Seniors who participate in the lunch program at the Havelock Senior Center are being asked to help pay for some of the cost.
Seniors who eat lunch at the center are being asked for a $1 donation to help pay for the meals.
“We’re asking for a donation. We’re not charging for it,” said A.D. Brady, director of the senior center in Havelock. “If they don’t have the money, they still get to eat. We’re not going to turn away any senior who needs a meal. If they have a spare dollar, we’ll be glad to take it.”
Funding for the congregate meals program for the Havelock Senior Center was cut two years ago. Eligible seniors in the area were told they could drive to New Bern to participate in the program. Not wanting to see seniors have to drive to New Bern and miss out on the opportunity for socialization and a meal, organizers at the Havelock center vowed to continue serving free lunches and received donations from various groups to help pay for the meals.
“The Disabled American Veterans gave us a check for $1,000, and that’s going to help,” Brady said. “It takes $200 a week to pay for the groceries to cook the food.”
Brady said the meal program survived for a year on those donations and other contributions, but money is getting harder to come by.
“Our funds are drying up,” he said. “We were not funded last year, and we’ve been running on donations. The Craven County aging board and the county commissioners have decided we’re not going to get any money this year, so we are in need of funds. We’re going to ask the seniors to bear some of that burden. … Financially, we just need a little assistance right now.”
Brady credited volunteers for maintaining the lunch program. He said in the last three months, 10 people have volunteered 623 hours, which at minimum wage represents $4,517.
“If it wasn’t for our volunteers, we couldn’t run this program,” he said. “They do an excellent job of going to purchase the food, prepping the food, cooking the food, serving the food and keeping the place clean.”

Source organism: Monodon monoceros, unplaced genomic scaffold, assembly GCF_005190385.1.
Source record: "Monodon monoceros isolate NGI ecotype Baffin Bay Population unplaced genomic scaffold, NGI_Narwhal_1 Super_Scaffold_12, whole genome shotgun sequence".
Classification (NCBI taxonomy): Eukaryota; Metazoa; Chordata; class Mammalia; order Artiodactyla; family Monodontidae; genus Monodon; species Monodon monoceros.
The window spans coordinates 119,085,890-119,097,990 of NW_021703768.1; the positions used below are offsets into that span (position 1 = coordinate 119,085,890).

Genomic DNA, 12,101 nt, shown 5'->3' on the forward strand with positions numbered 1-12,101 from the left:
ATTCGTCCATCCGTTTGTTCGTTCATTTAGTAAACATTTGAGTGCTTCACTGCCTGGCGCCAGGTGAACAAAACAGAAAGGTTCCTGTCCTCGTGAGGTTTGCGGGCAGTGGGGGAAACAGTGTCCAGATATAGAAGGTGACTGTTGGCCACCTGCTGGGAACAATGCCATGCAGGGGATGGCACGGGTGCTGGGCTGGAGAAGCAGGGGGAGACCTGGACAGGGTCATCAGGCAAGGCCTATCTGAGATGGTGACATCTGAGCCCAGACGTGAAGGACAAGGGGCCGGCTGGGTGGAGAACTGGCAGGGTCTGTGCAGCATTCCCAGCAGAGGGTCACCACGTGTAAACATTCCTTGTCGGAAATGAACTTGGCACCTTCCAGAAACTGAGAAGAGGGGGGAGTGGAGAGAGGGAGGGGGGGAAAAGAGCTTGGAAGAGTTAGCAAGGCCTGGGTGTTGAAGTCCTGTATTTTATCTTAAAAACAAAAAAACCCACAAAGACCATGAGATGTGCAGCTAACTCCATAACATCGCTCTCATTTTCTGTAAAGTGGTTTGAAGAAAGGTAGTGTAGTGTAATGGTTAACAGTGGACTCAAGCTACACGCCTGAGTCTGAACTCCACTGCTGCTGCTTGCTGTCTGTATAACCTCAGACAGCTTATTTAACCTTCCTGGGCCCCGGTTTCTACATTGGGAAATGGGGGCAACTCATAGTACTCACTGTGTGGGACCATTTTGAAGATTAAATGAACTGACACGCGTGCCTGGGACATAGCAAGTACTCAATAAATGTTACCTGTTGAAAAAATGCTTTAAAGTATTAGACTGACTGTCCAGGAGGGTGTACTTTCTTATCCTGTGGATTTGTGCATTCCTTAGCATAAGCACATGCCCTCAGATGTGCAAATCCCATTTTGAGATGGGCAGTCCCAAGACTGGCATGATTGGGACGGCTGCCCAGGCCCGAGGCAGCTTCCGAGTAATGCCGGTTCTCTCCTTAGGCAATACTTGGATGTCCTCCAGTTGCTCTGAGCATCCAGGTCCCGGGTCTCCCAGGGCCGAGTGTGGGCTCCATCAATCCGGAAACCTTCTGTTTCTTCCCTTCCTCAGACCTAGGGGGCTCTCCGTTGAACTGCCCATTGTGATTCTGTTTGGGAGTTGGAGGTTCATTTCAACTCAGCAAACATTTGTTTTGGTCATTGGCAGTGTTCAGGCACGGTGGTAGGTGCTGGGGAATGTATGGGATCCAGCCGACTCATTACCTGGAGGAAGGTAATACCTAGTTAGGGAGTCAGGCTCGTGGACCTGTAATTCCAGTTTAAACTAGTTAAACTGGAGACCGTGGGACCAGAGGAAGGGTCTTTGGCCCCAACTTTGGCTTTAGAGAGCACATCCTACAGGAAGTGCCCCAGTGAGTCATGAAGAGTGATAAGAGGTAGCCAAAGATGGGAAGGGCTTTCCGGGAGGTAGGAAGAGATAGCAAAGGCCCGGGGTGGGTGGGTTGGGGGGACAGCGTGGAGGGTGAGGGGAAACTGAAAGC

He said the center serves about 35 meals per day. Lunch is served beginning at noon each weekday at the center.
“A lot of our seniors, if they didn’t come here, they wouldn’t socialize with anybody at all,” Brady said. “They would just be by themselves. They come here, and you can just see how they brighten up at being able to socialize among their peers, and get a nutritious meal and save themselves a little bit of money. Most seniors are on a fixed income.”
He said that socialization is an important part of the meals for seniors.
“They start showing up about 30 minutes prior and sit around and talk,” Brady said. “Then they eat and stay about 30 or 40 minutes afterwards.”
He said the meal program serves as the hook that brings seniors in to the center, allowing them to learn about other programs that are offered.
“A lot of them that were just coming for the meals are now coming for our other activities and programs,” Brady said. “They’re sticking around for Tai Chi and Zumba and Wii bowling. They start participating and that makes them healthier.
“A lot of them say that without the senior center, they wouldn’t know what to do. A lot of them, their kids are grown and have moved away, and they’re just glad we’re here for them. They’re glad we exist and we’re happy to be here for them.”
The Havelock Senior Center is located on Trader Avenue between Miller Boulevard and West Main Street. For more information, call 444-6445.